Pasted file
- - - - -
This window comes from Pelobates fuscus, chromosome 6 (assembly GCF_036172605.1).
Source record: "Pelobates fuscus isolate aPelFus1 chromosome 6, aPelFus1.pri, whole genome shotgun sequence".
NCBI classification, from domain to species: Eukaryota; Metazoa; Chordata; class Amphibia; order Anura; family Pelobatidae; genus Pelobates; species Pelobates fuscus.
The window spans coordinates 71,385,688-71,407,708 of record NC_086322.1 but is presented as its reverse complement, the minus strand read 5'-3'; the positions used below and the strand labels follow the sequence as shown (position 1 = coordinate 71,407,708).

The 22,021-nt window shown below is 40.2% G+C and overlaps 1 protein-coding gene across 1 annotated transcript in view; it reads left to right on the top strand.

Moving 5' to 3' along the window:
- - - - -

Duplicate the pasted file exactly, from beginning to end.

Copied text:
This window comes from Pelobates fuscus, chromosome 6 (assembly GCF_036172605.1).
Source record: "Pelobates fuscus isolate aPelFus1 chromosome 6, aPelFus1.pri, whole genome shotgun sequence".
NCBI classification, from domain to species: Eukaryota; Metazoa; Chordata; class Amphibia; order Anura; family Pelobatidae; genus Pelobates; species Pelobates fuscus.
The window spans coordinates 71,385,688-71,407,708 of record NC_086322.1 but is presented as its reverse complement, the minus strand read 5'-3'; the positions used below and the strand labels follow the sequence as shown (position 1 = coordinate 71,407,708).

The 22,021-nt window shown below is 40.2% G+C and overlaps 1 protein-coding gene across 1 annotated transcript in view; it reads left to right on the top strand.

Moving 5' to 3' along the window: